Unemployment Insurance, Weekly Jobless Claims, Continue to Show Tight Labor Market
The U.S. Labor Department (DOL) reported initial jobless claims fell 7,000 to a seasonally adjusted 216,000 for the week ending January 25, matching the consensus forecast. The previous week’s level was revised higher by 12,000 to 223,000.
Forecasts ranged from a low of 213,000 to a high of 216,000. The consensus forecast was 215,000.
The 4-week moving average was 214,500, a decrease of 1,750 from the previous week’s revised average. The previous week’s average was also revised up by 3,000 from 213,250 to 216,250.
Lagging Jobless Claims Data
The advance seasonally adjusted insured unemployment rate was unchanged at a very low 1.2% for the week ending January 18.
The advance number for seasonally adjusted insured unemployment during that week was 1,703,000, a decrease of 44,000. The previous week’s level was revised up 16,000 from 1,731,000 to 1,747,000.
The 4-week moving average was 1,755,500, an increase of just 6,250. The previous week’s average was revised up by 4,000 from 1,757,750 to 1,761,750.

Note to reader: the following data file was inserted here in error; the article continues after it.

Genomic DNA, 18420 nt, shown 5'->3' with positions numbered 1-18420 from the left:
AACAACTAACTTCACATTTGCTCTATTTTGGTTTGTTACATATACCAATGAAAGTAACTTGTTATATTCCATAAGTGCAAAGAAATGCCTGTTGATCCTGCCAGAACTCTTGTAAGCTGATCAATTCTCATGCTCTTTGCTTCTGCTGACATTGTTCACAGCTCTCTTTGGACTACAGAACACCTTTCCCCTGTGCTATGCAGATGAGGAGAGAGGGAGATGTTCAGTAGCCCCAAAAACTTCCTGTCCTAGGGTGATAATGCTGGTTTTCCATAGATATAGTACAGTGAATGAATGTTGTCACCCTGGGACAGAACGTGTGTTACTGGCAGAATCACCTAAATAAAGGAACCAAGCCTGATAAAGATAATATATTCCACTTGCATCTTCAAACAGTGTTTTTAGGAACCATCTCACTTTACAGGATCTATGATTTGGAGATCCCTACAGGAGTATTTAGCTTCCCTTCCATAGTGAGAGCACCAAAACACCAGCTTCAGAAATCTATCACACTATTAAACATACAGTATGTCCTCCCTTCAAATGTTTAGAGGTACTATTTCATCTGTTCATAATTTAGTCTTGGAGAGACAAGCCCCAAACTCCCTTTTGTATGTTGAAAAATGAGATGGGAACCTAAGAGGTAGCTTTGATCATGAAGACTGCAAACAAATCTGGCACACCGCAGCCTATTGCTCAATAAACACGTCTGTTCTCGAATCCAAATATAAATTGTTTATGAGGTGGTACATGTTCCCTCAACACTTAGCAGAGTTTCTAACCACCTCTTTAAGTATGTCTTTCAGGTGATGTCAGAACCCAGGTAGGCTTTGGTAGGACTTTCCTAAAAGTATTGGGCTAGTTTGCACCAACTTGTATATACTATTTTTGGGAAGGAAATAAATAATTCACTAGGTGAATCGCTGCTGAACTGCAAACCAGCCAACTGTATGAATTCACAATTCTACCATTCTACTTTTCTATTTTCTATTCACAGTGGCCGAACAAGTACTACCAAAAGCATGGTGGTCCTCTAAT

No state was triggered “on” the Extended Benefits program during the week ending January 4, the Labor Department said.
State Jobless Claims Data
The highest insured unemployment rates in the week ending January 11 were in Alaska (3.2), New Jersey (2.7), Connecticut (2.6), Puerto Rico (2.6), West Virginia (2.6), Montana (2.5), Pennsylvania (2.5), Illinois (2.3), Rhode Island (2.3), California (2.2), and Minnesota (2.2).
The largest increases in initial claims for the week ending January 18 were in California (+12,865), Puerto Rico (+2,288), Illinois (+2,104), Kansas (+262), and Vermont (+106), while the largest decreases were in Pennsylvania (-10,138), Georgia (-9,801), Texas (-6,119), Missouri (-5,975), and New York (-5,491).